“A technical rapport with Nature reveals it as a quantity pure, inert, foreign; it dies. By his proud refusal to become “homo faber”, the Negro restores life to it.”
"man-nature" ... "the
of one of the terms necessarily entails the activeness of the other. Truly speaking,
negritude is not a passivity
, since it "pierces the flesh of the sky and of the earth...it is a patience."
The black man conjures the world by silence and repose.
"In concerning himself first with Nature, the white man loses himself in losing it; in concerning himself first with himself, the Negro proposes to gain Nature in gaining himself.”
The black man is "the great male of the earth."
"To labor, to plant, to eat, is to make love with nature. It is thus that they rejoin the dances and the phallic rites of the African Negroes.”
Césaire: Orpheus reincarnated
“Césaire has chosen to the contrary, to re-enter into himself backwards. Since this Eurydice will vanish in smoke if the black Orpheus turns toward her, he will descend the royal road of his soul with his back turned to the bottom of the grotto; he will descend beneath words and meanings... the back turned, the eyes closed, to touch his feet finally in the black water of dreams and of desire, and to let himself drown in it. Then desire and dream will surge forth in a tidal roar, making words dance like wreckage, and will hurl them shattered on the shore.”
Sartre criticizes Lero's poetry, however: “A poem of Césaire, to the contrary, burst and turns on itself as a fuse, as bursting suns which turn and explode in new suns, in a perpetual surpassing.”
- Orpheus' musical talents surpassed all others.
The words of Césaire make [negritude]; they compose it under our eyes. Henceforth it is a thing which one can observe and learn...”
The Conclusion
Return to issue of class and race
"Negritude appears as the weak stage of a dialectical progression...."
Reiteration of the beauty, the necessity of poetry.
Thesis --> Antithesis --> Synthesis
Synthesis: Realization of a human society without racism. Negritude is a self-destructing device.
Antithesis: Negritude as antithetical value; moment of negativity.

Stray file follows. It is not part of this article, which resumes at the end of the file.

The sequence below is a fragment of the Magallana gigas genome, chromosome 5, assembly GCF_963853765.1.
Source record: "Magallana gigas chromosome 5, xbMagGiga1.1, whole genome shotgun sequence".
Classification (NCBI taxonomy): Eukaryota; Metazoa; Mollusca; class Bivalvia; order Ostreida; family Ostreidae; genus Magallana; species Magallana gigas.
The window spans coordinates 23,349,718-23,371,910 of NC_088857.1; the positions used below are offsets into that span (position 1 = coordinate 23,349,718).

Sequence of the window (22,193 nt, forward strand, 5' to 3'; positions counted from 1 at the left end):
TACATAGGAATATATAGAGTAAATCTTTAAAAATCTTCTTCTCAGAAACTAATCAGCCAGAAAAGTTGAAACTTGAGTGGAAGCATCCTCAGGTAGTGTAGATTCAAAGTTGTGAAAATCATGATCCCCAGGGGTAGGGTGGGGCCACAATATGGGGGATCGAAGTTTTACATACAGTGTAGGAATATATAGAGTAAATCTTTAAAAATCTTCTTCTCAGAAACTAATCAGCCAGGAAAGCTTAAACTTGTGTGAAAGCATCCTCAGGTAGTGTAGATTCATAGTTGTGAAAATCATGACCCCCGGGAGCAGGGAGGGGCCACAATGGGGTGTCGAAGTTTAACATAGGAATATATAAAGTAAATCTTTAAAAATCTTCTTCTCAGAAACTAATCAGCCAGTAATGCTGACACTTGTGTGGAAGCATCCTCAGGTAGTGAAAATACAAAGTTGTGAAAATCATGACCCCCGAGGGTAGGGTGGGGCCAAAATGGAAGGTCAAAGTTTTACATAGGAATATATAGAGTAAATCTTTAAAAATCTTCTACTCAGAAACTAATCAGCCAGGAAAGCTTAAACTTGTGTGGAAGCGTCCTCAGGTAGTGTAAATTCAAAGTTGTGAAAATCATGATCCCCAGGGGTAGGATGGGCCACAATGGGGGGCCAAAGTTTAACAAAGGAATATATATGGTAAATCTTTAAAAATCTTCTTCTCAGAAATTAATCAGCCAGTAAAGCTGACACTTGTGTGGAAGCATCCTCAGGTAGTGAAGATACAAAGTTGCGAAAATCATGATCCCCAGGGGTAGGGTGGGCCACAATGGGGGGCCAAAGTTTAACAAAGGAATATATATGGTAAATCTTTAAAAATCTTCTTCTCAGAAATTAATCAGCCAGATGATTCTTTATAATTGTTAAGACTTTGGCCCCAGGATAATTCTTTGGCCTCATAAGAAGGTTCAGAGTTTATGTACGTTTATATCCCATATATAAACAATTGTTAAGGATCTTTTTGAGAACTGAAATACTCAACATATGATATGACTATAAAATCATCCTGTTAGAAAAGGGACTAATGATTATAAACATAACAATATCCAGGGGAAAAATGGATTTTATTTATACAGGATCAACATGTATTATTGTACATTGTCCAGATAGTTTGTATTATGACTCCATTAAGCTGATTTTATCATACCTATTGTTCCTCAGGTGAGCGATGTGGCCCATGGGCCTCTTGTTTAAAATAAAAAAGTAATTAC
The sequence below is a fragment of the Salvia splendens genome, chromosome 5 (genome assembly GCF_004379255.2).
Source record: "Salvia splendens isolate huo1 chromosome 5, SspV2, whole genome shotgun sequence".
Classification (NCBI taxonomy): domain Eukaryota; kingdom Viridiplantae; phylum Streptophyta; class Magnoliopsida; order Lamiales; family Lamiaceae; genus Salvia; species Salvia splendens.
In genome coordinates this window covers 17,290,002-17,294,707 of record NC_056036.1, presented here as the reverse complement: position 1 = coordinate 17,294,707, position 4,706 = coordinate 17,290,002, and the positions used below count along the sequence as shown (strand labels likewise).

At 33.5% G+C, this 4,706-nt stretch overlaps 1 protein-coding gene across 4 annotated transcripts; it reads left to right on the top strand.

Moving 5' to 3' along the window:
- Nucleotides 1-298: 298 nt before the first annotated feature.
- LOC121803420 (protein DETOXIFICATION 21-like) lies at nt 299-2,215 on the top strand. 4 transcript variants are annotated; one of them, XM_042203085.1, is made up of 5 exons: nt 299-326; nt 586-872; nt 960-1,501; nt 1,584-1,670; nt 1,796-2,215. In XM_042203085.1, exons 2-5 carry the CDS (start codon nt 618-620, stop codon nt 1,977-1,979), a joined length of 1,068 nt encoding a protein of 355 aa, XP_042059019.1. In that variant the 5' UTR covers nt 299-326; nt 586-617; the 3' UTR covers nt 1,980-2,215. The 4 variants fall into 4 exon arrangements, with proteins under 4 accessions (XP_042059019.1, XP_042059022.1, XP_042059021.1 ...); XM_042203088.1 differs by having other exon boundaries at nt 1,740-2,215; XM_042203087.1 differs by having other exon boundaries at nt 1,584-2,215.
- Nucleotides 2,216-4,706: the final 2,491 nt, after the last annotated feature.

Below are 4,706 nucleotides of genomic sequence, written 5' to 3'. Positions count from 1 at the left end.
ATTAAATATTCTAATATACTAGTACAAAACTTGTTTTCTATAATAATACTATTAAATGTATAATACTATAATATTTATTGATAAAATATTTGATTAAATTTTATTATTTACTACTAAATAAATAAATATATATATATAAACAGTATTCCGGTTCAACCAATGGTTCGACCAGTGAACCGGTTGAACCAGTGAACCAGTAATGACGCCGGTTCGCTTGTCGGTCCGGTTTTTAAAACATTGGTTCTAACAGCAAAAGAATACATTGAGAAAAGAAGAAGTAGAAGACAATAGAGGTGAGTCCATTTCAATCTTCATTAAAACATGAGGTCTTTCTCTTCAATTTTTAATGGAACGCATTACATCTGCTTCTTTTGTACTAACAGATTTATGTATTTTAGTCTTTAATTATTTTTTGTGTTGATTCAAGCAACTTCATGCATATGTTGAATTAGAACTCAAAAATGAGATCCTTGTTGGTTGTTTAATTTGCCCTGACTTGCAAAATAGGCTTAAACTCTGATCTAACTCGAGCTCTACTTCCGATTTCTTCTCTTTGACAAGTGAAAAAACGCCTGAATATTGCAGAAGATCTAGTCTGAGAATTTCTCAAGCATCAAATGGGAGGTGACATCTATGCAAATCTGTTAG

Thesis: The theoretical and practical affirmation of white supremacy.
Hegelian Dialectical Model
anti-racist racism
a philosophy of existence
prise de conscience
nudity without color
a pure surpassing of itself
A bridge between past particularism and future universality
“an iridescence of being and the duty to be; it makes you and you make it.”
a twilight
Poetry pure
Being-in-the-world of the Negro
"Myth dolorous and full of hope, Negritude, born of Evil and pregnant of a future Good, and living as a woman who is born to die and who senses her own death even in the richest moments of her life, it is an uneasy repose, an explosive stability, a pride which renounces itself, an absolute which knows itself to be transitory.”
Can Parisian intellectuals define négritude for all? And what about white Parisians? Can non-intellectual black men participate in this literary-focused intellectual movement?

What is the goal of négritude? And if it is achieved? Is it truly a self-destructive device?

What do you make of the racial generalizations in the essay?

Do you agree with Sartre's synthesis?

Is “Orphée Noir” only addressed to a white audience? Is it a guide to black intellectuals?

Who exactly (which races) is included in the concept of négritude?

Will Négritude exist as history or legend? Will it take on similar characteristics to Bois Caïman and Boukman? Is “Black literature an illusory moment of euphoric resistance without revolutionary change?” (A question that Frantz Fanon himself pondered)

What is the role of women in this essay? Are there any hints of sexism?
"Je voudrais montrer...que cette poésie qui paraît d'abord raciale est finalement un chant de tous et pour tous."
"the dazzling circle of the Indies and of childhood"
Britannica Online Encyclopedia
Nobel Prize website: http://www.nobelprize.org/nobel_prizes/literature/laureates/1964/sartre-bio.html
Africana Age: Exhibitions.nypl.org/africanaage/essay-negritude.html
Purdue OWL: https://owl.english.purdue.edu/owl/resource/588/04/
"Jean-Paul Sartre and the philosophy of négritude: Race, self, and society" Bennetta, Jules-Rosette
"Sartre postcolonial? Relire 'Orphée Noir' plus d'un demi-siècle après" Gyssels, Kathleen